We felt that it was important to raise the subject of school safety in the hope that we might ensure our community that we take these matters seriously, that we are well-trained and prepared to tackle an emergency situation, and that – as national studies have shown – there is no safer place for a student to be than inside a school.
For police and school officials to continue to maintain a high level of student safety, it requires not only a great deal of work and effort on their parts but also the support and cooperation of the community, and especially that of parents. We appreciate the trust that parents place in sending their children to our school district, and we appreciate that in most situations parents recognize the role they play when an emergency, or potential emergency, occurs. Here are a few things you should be aware of:
In today’s day and age – with cell phones, the Internet and social networking sites like Facebook and Twitter – information can be transmitted and received in a matter of seconds. We all know this, but sometimes we forget that in the midst of an emergency situation, not all information that is transmitted by untrained people is accurate. Even people who communicate with a cell phone who are in the midst of a situation may not know all the details, and often will unwittingly pass along rumors, speculation or even false information as true fact.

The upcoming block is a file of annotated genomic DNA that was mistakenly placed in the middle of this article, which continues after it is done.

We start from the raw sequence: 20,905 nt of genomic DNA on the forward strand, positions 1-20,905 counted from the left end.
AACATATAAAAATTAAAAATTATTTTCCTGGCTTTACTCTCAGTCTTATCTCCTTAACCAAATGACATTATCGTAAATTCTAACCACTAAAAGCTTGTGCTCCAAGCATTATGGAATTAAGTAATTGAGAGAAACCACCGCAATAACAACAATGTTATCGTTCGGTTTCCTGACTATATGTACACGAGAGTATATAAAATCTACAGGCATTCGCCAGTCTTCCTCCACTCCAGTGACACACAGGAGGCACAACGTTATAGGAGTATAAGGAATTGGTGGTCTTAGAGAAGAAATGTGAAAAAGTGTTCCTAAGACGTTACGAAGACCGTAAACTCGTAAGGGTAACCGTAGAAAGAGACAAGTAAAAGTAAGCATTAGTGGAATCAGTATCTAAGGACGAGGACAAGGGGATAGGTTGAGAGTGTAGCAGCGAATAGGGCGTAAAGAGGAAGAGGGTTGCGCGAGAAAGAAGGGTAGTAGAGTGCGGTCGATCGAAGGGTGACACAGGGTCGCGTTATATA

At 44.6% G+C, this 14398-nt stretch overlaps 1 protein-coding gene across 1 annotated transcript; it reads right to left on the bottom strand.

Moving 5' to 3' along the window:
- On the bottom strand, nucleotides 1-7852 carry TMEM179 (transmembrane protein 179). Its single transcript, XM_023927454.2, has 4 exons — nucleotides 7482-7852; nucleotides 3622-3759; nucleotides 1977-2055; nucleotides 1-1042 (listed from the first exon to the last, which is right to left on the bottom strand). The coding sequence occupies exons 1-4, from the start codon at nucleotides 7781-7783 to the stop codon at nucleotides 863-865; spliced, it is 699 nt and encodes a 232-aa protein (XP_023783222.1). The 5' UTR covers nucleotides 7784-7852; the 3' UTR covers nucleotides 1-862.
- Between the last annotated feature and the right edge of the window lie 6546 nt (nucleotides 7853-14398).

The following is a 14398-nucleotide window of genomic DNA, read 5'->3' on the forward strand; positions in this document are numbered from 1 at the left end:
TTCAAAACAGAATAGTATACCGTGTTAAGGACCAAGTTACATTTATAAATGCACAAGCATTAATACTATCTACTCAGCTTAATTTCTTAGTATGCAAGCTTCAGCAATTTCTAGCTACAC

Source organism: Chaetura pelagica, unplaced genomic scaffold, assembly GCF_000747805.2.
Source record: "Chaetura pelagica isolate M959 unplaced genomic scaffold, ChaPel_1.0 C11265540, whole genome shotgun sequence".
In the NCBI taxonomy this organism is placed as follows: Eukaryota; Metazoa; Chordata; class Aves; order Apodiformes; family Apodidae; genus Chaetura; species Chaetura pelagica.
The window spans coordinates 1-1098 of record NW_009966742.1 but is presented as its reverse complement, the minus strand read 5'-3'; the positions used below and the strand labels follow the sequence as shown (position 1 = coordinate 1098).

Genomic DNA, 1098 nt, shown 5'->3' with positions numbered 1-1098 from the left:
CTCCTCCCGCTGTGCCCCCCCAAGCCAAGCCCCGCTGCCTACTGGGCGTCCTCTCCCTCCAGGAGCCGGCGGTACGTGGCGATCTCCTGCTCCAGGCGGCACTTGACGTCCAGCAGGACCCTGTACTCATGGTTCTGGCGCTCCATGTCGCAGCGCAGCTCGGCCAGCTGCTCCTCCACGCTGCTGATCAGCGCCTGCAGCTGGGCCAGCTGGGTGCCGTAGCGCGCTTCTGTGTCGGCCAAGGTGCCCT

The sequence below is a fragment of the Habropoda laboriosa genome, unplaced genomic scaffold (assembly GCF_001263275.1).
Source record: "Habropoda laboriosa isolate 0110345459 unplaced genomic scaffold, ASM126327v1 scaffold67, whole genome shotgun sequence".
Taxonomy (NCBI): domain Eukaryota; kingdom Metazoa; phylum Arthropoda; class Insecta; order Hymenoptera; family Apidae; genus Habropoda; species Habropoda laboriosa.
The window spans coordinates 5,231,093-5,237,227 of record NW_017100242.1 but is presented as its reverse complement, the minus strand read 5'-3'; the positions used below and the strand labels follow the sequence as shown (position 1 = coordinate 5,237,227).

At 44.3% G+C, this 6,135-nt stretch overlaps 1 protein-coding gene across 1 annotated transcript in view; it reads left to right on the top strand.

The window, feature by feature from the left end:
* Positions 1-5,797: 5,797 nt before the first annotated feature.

In any situation where a lockdown or containment takes place within a school, the police and school district are committed to informing parents as quickly as possible with accurate information. Sending out incomplete or inaccurate information is never a good thing and almost always results in unnecessary problems, so police and school officials must be absolutely certain that the information is correct before it is sent out. This takes time.
In addition, while communicating information in a timely manner is important, it is not the first priority of any parties in a school emergency. The first priority is always to conduct the correct procedures to ensure the safety of both students and staff. That absolutely must take precedence over any type of communication. Once the immediate threat is resolved, then facts can be gathered and information released to both parents and the news media as quickly as possible.
So a parent might receive an email or text message or Facebook posting that a school is under containment or lockdown within minutes of the alert, but they may not receive information from the school until possibly 30 – 60 minutes after the emergency, or even later. We encourage parents to be patient as the situation is resolved and not to immediately assume the worst, or to believe rumors or speculation by others. In an emergency situation, the school will contact you via its messaging systems.